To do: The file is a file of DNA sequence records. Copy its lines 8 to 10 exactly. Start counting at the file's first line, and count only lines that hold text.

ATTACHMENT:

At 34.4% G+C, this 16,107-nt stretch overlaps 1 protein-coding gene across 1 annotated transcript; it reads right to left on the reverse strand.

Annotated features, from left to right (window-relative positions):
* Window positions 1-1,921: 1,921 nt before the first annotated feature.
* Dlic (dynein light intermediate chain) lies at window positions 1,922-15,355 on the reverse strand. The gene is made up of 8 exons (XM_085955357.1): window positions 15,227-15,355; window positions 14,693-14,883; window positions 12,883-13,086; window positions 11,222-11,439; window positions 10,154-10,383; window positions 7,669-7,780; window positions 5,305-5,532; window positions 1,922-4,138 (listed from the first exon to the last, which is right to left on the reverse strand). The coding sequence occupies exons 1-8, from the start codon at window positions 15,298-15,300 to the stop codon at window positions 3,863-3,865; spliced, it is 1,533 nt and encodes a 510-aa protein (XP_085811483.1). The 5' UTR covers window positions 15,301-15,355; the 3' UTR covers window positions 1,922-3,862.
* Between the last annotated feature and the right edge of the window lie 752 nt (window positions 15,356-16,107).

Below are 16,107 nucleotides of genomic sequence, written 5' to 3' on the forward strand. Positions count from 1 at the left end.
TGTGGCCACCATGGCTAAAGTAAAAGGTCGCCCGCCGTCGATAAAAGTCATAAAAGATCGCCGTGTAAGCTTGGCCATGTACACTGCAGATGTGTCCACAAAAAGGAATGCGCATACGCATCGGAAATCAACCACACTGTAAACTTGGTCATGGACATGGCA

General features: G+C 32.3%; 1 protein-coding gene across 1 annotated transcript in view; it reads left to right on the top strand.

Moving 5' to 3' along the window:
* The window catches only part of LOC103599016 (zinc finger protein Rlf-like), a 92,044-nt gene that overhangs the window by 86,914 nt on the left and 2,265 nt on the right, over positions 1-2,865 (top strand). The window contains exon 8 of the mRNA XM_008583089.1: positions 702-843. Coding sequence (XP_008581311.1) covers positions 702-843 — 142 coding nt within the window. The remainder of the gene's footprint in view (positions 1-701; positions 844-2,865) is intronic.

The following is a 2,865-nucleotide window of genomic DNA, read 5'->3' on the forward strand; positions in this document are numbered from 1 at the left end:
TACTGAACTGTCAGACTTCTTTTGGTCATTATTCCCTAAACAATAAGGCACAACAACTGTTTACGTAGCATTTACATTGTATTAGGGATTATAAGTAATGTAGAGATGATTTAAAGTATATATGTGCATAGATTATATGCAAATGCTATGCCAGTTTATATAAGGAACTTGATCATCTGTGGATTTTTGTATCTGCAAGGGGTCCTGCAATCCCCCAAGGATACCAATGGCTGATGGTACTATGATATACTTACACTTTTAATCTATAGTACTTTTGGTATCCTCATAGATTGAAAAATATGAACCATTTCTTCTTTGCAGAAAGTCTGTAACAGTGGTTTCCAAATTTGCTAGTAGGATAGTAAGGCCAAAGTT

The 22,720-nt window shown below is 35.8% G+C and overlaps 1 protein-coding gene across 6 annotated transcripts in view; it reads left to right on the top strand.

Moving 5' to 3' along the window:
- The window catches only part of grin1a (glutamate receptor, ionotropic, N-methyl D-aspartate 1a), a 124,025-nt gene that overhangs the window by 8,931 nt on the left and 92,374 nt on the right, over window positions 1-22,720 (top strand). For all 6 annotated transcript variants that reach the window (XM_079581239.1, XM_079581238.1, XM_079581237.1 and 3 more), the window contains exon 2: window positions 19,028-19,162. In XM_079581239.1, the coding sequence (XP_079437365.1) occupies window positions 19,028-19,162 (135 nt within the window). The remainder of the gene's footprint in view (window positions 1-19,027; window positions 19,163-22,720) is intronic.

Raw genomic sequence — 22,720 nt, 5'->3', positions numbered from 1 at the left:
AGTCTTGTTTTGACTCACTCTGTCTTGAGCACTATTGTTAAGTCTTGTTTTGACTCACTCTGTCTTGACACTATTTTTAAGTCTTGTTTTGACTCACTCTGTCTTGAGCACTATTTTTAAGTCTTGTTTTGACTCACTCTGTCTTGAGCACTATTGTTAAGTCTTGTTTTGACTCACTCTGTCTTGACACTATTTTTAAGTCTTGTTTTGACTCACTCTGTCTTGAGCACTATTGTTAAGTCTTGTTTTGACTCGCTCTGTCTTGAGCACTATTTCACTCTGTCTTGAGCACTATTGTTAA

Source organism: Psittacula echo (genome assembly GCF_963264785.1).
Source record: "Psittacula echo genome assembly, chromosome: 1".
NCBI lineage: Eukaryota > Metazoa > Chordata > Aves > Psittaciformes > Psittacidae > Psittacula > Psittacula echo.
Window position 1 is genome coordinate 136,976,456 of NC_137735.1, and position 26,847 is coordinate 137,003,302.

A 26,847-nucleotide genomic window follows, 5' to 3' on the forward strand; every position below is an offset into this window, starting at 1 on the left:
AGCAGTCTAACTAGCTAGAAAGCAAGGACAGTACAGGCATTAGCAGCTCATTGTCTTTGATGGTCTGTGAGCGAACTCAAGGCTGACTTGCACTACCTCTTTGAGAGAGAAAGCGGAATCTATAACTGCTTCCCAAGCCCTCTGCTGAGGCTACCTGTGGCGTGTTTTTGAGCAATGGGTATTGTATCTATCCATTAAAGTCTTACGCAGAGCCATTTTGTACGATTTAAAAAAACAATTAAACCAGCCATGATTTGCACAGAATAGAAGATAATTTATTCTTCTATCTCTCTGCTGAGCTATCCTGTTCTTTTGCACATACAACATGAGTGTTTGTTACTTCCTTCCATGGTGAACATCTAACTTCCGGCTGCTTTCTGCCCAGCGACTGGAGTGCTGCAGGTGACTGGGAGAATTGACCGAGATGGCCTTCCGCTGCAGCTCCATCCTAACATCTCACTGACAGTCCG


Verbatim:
General features: G+C 32.3%; 1 protein-coding gene across 1 annotated transcript in view; it reads left to right on the top strand.

Moving 5' to 3' along the window:
* The window catches only part of LOC103599016 (zinc finger protein Rlf-like), a 92,044-nt gene that overhangs the window by 86,914 nt on the left and 2,265 nt on the right, over positions 1-2,865 (top strand). The window contains exon 8 of the mRNA XM_008583089.1: positions 702-843. Coding sequence (XP_008581311.1) covers positions 702-843 — 142 coding nt within the window. The remainder of the gene's footprint in view (positions 1-701; positions 844-2,865) is intronic.